“Colorization” in image processing can refer to one of several things. Most commonly, to colorize an image is to take an image without color (like a black and white photograph) and artificially apply color to it. One example of this is the old Three Stooges movies which were originally shot in black-and-white, but re-released several years ago in color. Colorization of an entire movie is expensive and time-consuming, and a lot of human intervention is required to make things look right.
Another form of “colorization” is taking any image - including full-color ones - and colorizing the image for dramatic or artistic effect. This is the type of colorization filter provided by software like Photoshop and GIMP, and it’s also the effect my source code provides.
Here’s the original image (a poster for Enslaved: Odyssey to the West).
…and here’s the same poster, colorized.
Colorization works by retaining certain data about each pixel’s color (luminance and possibly saturation) while ignoring other data about color (hue). In the demonstration above, each pixel in the second picture has the exact same saturation and luminance as the top picture, but all hue values have been replaced with blue.
Different programs implement colorization differently. Most require you to specify hue and saturation values, with luminance being optional. I really like the effect created when you keep the saturation values from the original image. If you force saturation values to an arbitrary number - like Photoshop or GIMP - the colorized image looks either drab or blown-out.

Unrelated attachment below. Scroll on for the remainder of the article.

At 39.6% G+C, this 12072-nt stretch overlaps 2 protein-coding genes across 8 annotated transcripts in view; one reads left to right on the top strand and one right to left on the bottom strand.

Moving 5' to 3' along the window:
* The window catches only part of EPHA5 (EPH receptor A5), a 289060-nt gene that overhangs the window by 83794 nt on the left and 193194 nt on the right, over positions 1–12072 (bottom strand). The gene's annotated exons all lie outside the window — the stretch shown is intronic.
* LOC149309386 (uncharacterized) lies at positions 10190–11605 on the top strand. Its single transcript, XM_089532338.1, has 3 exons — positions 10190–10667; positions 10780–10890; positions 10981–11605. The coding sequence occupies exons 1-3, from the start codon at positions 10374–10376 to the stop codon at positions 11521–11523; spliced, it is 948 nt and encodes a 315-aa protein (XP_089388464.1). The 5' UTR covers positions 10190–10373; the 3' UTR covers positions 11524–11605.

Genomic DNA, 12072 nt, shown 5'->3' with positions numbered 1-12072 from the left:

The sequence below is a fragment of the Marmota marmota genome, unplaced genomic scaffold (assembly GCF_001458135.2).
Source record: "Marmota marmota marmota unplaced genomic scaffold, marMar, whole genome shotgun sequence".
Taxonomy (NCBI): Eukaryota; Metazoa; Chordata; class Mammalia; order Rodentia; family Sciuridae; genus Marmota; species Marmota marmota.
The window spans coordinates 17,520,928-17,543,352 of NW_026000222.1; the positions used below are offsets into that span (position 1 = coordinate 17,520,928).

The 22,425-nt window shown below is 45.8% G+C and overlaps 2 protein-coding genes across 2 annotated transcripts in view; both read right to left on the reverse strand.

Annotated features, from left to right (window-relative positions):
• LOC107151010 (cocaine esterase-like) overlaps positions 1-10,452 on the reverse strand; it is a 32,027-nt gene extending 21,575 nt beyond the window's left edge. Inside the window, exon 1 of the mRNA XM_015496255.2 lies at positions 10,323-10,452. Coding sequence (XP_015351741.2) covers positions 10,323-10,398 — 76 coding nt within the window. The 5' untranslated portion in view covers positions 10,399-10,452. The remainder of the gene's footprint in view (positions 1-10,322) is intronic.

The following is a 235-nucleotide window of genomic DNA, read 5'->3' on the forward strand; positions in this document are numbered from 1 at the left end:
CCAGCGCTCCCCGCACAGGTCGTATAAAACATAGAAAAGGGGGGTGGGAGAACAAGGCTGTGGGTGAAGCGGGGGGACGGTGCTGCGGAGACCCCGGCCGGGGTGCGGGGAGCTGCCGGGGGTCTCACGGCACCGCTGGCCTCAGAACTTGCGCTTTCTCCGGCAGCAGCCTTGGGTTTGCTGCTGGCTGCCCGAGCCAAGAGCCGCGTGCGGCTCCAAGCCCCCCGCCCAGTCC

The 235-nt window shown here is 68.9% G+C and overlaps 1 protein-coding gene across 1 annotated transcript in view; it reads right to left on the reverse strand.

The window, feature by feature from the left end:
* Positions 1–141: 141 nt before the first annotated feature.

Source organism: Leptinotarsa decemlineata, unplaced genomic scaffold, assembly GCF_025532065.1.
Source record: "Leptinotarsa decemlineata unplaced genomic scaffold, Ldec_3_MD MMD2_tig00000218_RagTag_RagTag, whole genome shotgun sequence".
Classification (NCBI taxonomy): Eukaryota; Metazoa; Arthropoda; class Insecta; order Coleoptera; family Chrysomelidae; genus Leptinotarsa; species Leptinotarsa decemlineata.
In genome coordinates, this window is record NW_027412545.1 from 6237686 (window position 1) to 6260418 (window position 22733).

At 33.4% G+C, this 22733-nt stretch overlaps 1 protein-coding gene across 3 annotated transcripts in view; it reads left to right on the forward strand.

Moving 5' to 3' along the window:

Here’s another colorization - this time to orange. Saturation values are unchanged.
Here’s the same image, but with saturation forced to 50 percent (Photoshop style). See how the characters and background blur together? The nice contrast between the background buildings and the character on the right is no longer present.
…and here’s the image again, but with saturation forced to 100 percent. This looks terrible, IMO.
I think the top image in this set offers the most interesting colorization… but since I wrote this code, I could be biased… :)
Full sample code is provided, and - like all code on this site - it’s fast enough to run in real-time.
Here’s a screenshot of the GUI attached to the sample code.